But let's back track a few years. My son was probably around 11 or 12 when he read The Hunger Games. I remember his face buried in the book on the way to a doctor's appointment, on a road trip, or cozied up in bed. He described to me this post-apocalyptic world where children between the ages of 12 and 18 were forced to fight to the death for the survival of their families and their district. The crazy costume-like dress of the people from the Capitol. The poverty and near-starving state of the outlying districts. This child who was left standing earns a "life of ease" once they get back home. Grain, oil, and delicacies like sugar will be bestowed upon their district. This is all punishment for an uprising of the districts against the Capitol in the past.
Over the next couple of years, the second and third books in the series passed through our house, as well. My son kept me updated. I mentally filed the books on my ever-growing bookshelf entitled "one day". Fast forward to the movie based on the book. I knew as soon as I heard it was being adapted that I would be taking my son to see it. Now, if you know me, you know that I did NOT hurry to read the book before I saw the movie. I've said it before and I'll say it again - if I read the book first, the movie is ruined for me... I will not enjoy it. I will be comparing it to the book in my head the whole time. I try to look at the two as separate entities, but I rarely succeed.
So, we saw the movie on opening weekend. Maybe even opening day, I can't remember. Well, that was all she wrote. I was smitten. I immediately went home and read all three books. Ummm...even further invested. And while I think the actors chosen for the movie were pretty much spot-on (with an exception or two, but they were still good)...and that the story stayed pretty true to the book (there's always a few diversions), the one thing that the movie sorely lacked was the focus on food!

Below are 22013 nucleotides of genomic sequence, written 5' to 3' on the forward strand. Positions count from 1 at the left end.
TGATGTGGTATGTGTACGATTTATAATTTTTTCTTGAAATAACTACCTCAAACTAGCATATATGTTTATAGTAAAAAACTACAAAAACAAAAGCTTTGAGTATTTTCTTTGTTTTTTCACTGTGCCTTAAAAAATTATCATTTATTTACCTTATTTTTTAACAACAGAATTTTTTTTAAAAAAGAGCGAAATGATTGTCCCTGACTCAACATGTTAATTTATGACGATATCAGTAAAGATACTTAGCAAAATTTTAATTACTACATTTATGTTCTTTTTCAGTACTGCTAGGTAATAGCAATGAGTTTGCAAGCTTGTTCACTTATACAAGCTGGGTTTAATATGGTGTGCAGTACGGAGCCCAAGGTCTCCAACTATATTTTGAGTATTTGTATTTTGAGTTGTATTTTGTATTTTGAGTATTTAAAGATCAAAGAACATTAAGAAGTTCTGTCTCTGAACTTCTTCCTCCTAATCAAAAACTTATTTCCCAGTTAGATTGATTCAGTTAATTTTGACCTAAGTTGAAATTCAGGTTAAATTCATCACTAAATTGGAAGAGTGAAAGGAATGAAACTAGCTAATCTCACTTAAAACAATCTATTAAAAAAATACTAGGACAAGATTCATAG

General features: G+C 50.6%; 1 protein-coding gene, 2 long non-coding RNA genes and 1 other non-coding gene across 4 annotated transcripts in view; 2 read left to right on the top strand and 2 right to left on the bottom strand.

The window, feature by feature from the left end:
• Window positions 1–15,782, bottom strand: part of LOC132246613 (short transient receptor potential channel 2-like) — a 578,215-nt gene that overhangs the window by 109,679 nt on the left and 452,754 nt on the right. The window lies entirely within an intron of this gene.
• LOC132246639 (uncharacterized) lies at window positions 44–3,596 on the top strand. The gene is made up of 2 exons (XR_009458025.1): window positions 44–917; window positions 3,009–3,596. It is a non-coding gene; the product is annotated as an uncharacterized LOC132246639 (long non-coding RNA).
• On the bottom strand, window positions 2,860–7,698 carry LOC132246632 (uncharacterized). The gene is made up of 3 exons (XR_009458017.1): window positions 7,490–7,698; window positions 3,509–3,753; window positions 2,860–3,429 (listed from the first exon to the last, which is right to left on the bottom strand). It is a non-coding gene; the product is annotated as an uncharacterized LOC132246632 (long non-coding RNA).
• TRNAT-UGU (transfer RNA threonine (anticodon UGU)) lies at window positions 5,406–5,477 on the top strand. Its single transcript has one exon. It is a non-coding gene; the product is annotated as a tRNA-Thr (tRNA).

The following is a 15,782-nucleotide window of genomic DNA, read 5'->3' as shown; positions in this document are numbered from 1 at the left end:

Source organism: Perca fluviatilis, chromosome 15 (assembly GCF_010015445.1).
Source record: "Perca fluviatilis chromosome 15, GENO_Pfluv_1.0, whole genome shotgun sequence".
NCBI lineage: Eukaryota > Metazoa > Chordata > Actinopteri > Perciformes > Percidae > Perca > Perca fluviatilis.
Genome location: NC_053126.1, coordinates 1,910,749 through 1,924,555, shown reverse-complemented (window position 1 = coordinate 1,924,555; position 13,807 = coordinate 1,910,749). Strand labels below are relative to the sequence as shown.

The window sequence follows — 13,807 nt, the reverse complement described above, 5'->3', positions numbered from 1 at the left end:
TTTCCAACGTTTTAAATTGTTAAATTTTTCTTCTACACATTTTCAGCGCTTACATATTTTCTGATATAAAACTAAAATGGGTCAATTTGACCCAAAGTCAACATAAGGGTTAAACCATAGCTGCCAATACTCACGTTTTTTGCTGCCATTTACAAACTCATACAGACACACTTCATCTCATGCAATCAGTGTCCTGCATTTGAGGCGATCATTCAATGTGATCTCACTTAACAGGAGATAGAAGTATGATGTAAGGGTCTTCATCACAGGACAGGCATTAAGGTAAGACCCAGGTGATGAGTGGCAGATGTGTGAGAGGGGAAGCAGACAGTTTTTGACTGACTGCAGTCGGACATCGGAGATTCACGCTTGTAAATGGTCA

Move on a little further and you'll find descriptions of the rich, lavish food of the Capitol... "Mushroom soup, bitter greens with tomatoes the size of peas, rare roast beef sliced as thin as paper, noodles in a green sauce, cheese that melts on your tongue served with sweet blue grapes." Stew made with tender chunks of lamb and dried plums on a bed of wild rice. Cream and rose-petal soup. Thick carrot soup with green salad, lamb chops and mashed potatoes, cheese and fruit, a chocolate cake.
And really, that's just a hint of the food woven throughout this book.
I'm not going to talk about the story. I'm not going to go into the nitty-gritty. My guess is that you've heard it before. I'm just going to highlight another food passage in the book. Or two. I'll admit that when I was trying to decide what to make that was inspired by the book and the film, I had visions of roast, suckling pig dancing in my head. Or bowls filled to the brim with dandelion greens. Maybe even chunks of chicken in an orange sauce. But for me, it kept coming back around to the bread.